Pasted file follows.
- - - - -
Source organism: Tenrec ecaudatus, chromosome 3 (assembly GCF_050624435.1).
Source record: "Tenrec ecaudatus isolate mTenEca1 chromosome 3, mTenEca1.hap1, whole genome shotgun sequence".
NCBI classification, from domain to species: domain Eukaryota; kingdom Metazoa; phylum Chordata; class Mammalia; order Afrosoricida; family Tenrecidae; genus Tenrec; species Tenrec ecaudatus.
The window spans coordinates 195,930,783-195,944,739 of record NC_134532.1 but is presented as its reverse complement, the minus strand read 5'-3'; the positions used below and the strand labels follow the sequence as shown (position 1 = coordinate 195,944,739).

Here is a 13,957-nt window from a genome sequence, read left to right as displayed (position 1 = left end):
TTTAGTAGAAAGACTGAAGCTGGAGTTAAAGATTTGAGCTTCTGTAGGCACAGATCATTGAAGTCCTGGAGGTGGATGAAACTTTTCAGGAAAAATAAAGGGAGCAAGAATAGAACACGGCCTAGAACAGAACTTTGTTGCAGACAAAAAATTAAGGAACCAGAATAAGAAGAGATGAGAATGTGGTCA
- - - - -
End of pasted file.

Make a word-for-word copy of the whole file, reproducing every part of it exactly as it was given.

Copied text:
Source organism: Tenrec ecaudatus, chromosome 3 (assembly GCF_050624435.1).
Source record: "Tenrec ecaudatus isolate mTenEca1 chromosome 3, mTenEca1.hap1, whole genome shotgun sequence".
NCBI classification, from domain to species: domain Eukaryota; kingdom Metazoa; phylum Chordata; class Mammalia; order Afrosoricida; family Tenrecidae; genus Tenrec; species Tenrec ecaudatus.
The window spans coordinates 195,930,783-195,944,739 of record NC_134532.1 but is presented as its reverse complement, the minus strand read 5'-3'; the positions used below and the strand labels follow the sequence as shown (position 1 = coordinate 195,944,739).

Here is a 13,957-nt window from a genome sequence, read left to right as displayed (position 1 = left end):
TTTAGTAGAAAGACTGAAGCTGGAGTTAAAGATTTGAGCTTCTGTAGGCACAGATCATTGAAGTCCTGGAGGTGGATGAAACTTTTCAGGAAAAATAAAGGGAGCAAGAATAGAACACGGCCTAGAACAGAACTTTGTTGCAGACAAAAAATTAAGGAACCAGAATAAGAAGAGATGAGAATGTGGTCA